The hex on Paul Ryan
CHARLOTTE, N.C. — The best morsel of political advice I can offer? If you catch even the faintest whisper that you might be nominated for the vice presidency, make for the hills. Run as fast as Paul Ryan pretends to. Your reputation depends on it. Maybe your sanity, too.
The veep nod befouls everything. It’s a cruel pivot. One minute, you’re a largely respected, minimally dissected public servant sitting on some harmless commission or tending to some humdrum state. The next, you’re attaching gratuitous vowels to unsuspecting carbohydrates (Dan Quayle), spraying your septuagenarian hunting buddy with birdshot (Dick Cheney), espying Vladimir Putin’s reared head in the Alaskan airspace (Sarah Palin) or suffering delusions of marathon grandeur (Ryan).
While the veep nod is only occasionally a springboard to the presidency, it’s almost always a trapdoor to mortification.
Look at Ryan. Mere weeks ago, he was as close to a matinee idol as a House Budget Committee could hope to produce, his crush on Ayn Rand noted in passing but his wonky earnestness taken on faith. Now he’s a veritable poster boy for hyperbole and hypocrisy, his record and words generating fresh headlines almost daily. At this pace, a truly fleet one, he’ll be on trial in The Hague by year’s end. Unless he’s moving into the residence at the Naval Observatory, which would be the worse fate for him by far.
Look at that residence’s current occupant, Joe Biden. Before he was visited by the giddy dream of the vice presidency, his habit of unfiltered utterances was considered endearing. Afterward, he was deemed “a clownish gasbag” and “a human IED,” to cite two phrases from this week’s cover story on him in New York magazine. IED is short for “improvised explosive device,” emphasis on the improvisation, and the story, by John Heilemann, is actually among Biden’s more flattering profiles.
The White House is regularly rapping his knuckles and he’s forever being dissed. You wouldn’t expect to encounter a rope line at a Virginia bakery with a name like Crumb and Get It, but when an advance team sought permission for Biden to stop there during a campaign swing in mid-August, the bakery’s owner declined to give it. No crumbs for the vice president.
And at the Democratic National Convention here this week, he’s been booted from the vice presidential nominee’s customary speaking slot Wednesday, when Bill Clinton will be the headliner instead. Biden is wedged in on Thursday, which is really President Barack Obama’s night.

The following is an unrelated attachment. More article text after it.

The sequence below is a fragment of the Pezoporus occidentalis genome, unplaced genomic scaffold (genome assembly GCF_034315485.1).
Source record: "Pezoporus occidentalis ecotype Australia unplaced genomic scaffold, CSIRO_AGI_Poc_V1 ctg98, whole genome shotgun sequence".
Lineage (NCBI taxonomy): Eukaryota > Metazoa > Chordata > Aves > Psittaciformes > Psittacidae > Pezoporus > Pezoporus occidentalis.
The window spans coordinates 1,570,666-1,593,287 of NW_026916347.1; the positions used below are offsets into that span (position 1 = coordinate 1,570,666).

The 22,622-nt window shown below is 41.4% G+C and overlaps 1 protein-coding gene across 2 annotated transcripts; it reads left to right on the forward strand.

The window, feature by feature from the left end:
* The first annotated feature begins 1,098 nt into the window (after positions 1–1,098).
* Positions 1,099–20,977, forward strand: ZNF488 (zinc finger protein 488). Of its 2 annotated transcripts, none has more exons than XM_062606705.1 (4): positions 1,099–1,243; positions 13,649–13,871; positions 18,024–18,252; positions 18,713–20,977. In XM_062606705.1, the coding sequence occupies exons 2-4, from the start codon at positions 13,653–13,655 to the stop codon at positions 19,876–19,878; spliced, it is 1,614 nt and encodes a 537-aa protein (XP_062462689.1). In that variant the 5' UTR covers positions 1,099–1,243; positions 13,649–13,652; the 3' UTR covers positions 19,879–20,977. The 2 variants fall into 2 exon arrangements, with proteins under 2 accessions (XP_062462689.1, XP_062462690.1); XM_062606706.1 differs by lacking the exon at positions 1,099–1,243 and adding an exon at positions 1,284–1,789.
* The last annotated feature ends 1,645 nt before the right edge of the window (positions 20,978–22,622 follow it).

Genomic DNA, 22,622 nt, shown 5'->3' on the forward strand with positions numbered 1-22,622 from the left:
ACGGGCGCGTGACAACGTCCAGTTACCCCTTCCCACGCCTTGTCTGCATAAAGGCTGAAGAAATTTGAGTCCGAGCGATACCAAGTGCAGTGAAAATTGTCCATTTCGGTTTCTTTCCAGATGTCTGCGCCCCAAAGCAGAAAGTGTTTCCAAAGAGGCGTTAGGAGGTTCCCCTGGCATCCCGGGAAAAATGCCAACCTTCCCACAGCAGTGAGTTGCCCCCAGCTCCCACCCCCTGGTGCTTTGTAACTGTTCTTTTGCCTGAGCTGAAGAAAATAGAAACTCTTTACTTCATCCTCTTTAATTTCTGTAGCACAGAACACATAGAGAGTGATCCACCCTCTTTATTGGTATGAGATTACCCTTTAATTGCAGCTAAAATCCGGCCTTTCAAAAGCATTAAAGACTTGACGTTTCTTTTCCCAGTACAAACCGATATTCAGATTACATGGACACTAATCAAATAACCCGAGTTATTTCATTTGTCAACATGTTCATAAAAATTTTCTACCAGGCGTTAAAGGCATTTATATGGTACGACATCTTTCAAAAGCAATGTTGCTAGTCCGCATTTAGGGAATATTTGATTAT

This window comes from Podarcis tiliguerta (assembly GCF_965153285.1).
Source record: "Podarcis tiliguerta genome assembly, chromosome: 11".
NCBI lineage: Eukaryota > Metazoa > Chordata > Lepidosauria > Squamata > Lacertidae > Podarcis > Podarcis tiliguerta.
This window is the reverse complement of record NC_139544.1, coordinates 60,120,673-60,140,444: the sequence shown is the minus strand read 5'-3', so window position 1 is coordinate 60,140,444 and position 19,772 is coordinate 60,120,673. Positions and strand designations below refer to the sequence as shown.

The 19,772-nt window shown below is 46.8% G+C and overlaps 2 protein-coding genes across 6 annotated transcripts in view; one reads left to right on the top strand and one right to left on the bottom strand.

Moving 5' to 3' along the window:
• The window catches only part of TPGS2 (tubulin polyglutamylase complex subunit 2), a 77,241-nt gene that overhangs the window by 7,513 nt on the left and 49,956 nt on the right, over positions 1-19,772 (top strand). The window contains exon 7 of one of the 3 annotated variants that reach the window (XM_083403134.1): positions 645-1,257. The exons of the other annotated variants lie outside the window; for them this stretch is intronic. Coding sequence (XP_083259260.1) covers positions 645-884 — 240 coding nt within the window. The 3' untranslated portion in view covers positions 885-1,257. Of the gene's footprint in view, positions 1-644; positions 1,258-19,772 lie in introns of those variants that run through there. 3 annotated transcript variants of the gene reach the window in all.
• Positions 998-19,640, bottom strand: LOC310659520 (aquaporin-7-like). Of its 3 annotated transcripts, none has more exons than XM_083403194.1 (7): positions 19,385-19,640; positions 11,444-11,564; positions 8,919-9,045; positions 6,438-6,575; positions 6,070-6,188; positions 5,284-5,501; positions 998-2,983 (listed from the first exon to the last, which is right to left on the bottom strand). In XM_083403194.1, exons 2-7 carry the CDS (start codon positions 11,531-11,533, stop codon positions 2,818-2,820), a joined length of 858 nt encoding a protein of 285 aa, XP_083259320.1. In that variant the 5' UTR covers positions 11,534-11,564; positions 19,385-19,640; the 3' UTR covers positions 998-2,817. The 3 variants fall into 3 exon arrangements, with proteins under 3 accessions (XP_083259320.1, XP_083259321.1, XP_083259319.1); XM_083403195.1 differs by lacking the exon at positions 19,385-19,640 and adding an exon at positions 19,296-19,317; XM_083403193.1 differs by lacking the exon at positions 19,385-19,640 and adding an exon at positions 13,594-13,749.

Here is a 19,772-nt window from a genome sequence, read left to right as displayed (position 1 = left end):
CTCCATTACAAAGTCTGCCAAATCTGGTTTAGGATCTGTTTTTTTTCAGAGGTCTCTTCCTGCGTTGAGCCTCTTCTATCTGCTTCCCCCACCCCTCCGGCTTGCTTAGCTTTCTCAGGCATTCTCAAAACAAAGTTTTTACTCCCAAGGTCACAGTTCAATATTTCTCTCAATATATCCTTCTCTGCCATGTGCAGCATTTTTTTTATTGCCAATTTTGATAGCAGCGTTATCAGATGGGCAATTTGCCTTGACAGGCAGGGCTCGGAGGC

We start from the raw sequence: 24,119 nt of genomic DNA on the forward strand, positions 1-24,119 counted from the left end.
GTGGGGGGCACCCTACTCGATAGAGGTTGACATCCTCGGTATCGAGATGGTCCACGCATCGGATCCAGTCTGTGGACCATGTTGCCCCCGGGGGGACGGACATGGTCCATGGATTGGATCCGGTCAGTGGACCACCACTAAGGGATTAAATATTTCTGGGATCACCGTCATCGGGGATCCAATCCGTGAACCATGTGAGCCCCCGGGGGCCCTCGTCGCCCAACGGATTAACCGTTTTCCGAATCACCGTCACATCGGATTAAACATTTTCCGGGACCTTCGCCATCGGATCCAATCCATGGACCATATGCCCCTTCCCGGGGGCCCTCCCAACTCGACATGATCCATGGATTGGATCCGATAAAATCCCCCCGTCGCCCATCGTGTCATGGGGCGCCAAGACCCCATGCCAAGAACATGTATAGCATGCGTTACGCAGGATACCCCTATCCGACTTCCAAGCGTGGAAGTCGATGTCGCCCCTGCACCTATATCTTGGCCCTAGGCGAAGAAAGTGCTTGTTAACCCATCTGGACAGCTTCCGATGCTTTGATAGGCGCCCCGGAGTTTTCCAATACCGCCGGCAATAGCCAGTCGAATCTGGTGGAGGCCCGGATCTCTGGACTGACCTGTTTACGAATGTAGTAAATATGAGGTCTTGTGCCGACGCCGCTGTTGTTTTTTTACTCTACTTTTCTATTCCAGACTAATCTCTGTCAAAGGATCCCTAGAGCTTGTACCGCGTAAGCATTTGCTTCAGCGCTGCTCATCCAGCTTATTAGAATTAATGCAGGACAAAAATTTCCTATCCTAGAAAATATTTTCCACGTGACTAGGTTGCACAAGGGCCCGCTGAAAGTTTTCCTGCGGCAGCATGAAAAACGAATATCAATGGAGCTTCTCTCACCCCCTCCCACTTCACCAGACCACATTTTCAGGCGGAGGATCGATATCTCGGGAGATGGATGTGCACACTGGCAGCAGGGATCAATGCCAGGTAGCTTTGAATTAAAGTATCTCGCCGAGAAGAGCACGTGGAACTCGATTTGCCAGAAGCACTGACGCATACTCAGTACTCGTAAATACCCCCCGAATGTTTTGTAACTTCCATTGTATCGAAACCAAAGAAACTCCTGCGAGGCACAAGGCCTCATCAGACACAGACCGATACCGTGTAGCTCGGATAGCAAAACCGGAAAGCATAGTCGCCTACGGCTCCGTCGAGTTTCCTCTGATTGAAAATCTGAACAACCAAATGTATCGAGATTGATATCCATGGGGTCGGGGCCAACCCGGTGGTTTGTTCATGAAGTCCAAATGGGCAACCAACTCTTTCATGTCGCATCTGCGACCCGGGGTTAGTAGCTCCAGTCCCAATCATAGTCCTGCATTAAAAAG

The office of the vice presidency seems to addle many occupants, and that goes back centuries before Cheney. In Aaron Burr’s final year as the country’s third vice president, he killed Alexander Hamilton, his political rival, in a duel.
Thomas Marshall, who served under Woodrow Wilson, was utterly sidelined during the many months after a stroke left the president bedridden. The first lady ran the show. He felt so understandably marginalized in his job that he said: “Once there were two brothers. One ran away to sea. The other was elected vice president. And nothing was ever heard of either of them again.”
FDR’s first vice president, John Nance Garner, famously characterized the job as not being worth “a warm bucket” of urine, which was euphemized in the retelling as “spit.” Hubert Humphrey saw his favor among liberals shredded by his loyalty to LBJ, who got us deeper and deeper into Vietnam.
But you don’t have to inhabit the vice presidency to be undone by it. The nomination suffices. The spell commences then.
It was cast on Joe Lieberman (the 2000 Democratic nominee), and a senator in good standing soon morphed into an exasperating political vagabond. It was cast in a much bigger way on John Edwards (the 2004 Democratic nominee), stoking his narcissism and recklessness to a point where he not only fathered a child with his mistress but coaxed a sycophantic aide to claim paternity.
And while the veep nod made Palin rich, it also has made her a laughingstock. Until a light as brutal as the one that comes with a coast-to-coast campaign is shined on you, no one’s aware of your pores or pockmarks. Or — back to Quayle — your inability to spell “potato.”
You endure almost as much scrutiny as the person on the top of the ticket, get only a dollop of the glory and, judging from recent years, aren’t likely to succeed him. That last happened with the election of the first George Bush in 1988.
The role of running mate is a curse masquerading as a compliment, a hex in red, white and blue drag. Taking it on represents the triumph of hope over Thomas Eagleton, Spiro Agnew and the words of Daniel Webster, who reputedly turned down the assignment in the mid-1800s with this explanation: “I do not propose to be buried until I am really dead and in my coffin.”
Frank Bruni is a columnist for The New York Times.